For decades, feminist researchers and scholars have detailed the degree of coercion brought to bear against girls' full development, and the sometimes devastating effects of the loss of their most complete, authentic selves. It is time to understand the reciprocal process as it occurs in the lives of boys and men.
I will take this a bit further and assert that this study that Terrence is calling for is as important to women's studies and modern feminism, as it is to men. It is not nearly enough for feminists to tell us what we are doing wrong, how we are oppressing women. It must be understood that in any discussion of gender issues, all sides of the equation need to be addressed. The solutions to many of the issues facing women and modern feminism, are inexorably tied to solving the problems of male gender constructs.
Dr. Isis recently posted the letter of a male reader here. And this is an important discussion. While I take serious issue with the writer's use of the phrase "reverse discrimination," this is a semantic issue - important to be sure, but not fatal to his underlying point. The issue of discrimination against men based on social gender constructs, is just another facet of the issue of discrimination against women based on the same social gender constructs. The male gender doesn't exist in a vacuum, separate from the female gender - the social constructs are intertwined, they interact with and impact each other in very complex ways. Simplistic dichotomies cannot and never will be able to address the fundamental problems inherent to both male and female social gender constructs as they exist in society today.
On all fronts changes are being made and progress is being made, but that progress is dramatically stunted by the fact that nearly all of the focus is on studying women and female gender constructs. There are probably no more than a handful of colleges in the United States, or anywhere in the western world, that do not have a women's studies program. In contrast, there are probably no more than a handful of colleges that have men's studies programs. While there are general gender studies programs, those are generally focused on women's studies, transgender studies and queer theory, with little emphasis placed on men's studies.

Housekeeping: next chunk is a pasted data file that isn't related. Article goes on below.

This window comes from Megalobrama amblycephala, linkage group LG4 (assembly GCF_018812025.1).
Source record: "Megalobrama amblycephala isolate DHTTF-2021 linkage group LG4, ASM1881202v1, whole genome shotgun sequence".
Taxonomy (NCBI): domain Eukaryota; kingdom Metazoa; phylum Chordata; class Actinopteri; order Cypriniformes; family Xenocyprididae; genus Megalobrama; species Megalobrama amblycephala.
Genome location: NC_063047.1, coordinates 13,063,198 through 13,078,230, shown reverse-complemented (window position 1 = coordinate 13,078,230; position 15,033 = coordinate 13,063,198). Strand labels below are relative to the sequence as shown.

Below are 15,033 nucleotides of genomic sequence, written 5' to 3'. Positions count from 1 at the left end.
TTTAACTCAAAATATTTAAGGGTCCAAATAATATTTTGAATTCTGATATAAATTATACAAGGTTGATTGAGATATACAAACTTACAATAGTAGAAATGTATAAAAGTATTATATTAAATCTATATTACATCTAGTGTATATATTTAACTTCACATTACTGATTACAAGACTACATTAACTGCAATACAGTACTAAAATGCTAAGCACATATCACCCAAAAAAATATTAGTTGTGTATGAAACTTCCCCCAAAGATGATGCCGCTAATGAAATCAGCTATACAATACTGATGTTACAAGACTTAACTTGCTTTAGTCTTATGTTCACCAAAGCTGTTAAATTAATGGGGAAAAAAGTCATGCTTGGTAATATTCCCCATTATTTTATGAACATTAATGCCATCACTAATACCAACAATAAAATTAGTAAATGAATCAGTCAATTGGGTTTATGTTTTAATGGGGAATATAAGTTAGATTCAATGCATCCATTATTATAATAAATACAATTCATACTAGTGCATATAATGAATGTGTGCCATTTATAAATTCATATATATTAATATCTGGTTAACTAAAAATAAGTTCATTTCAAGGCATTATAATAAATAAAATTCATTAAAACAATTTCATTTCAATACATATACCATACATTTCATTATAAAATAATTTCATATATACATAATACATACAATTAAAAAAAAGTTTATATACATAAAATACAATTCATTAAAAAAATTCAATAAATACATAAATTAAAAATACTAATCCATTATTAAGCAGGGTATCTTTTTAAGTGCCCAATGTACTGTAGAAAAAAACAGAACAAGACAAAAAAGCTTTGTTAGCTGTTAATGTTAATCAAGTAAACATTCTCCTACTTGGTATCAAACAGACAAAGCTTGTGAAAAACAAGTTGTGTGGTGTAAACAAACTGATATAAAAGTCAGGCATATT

I am very glad that JLK recommended Terrence's book. I am also most grateful to her for fostering the gender discussions. It has definitely made for some interesting lines of thought. I Don't Want to Talk About It is an intense read thus far. Terrence is a very compelling wordsmith, on top of having truly awesome insight into the issues of male depression and the underlying gender constructs that allow it to remain largely hidden, even from the men who suffer it.
So on top of some repair work with my first addiction paper, I now need to work out a basic thesis and set of research questions for my next paper. I actually have a pretty solid preliminary bibliography already, I just need to develop the actual topic proposal. If I can, I want to get finished with the abstract and outline during this week of spring break. We'll see what happens...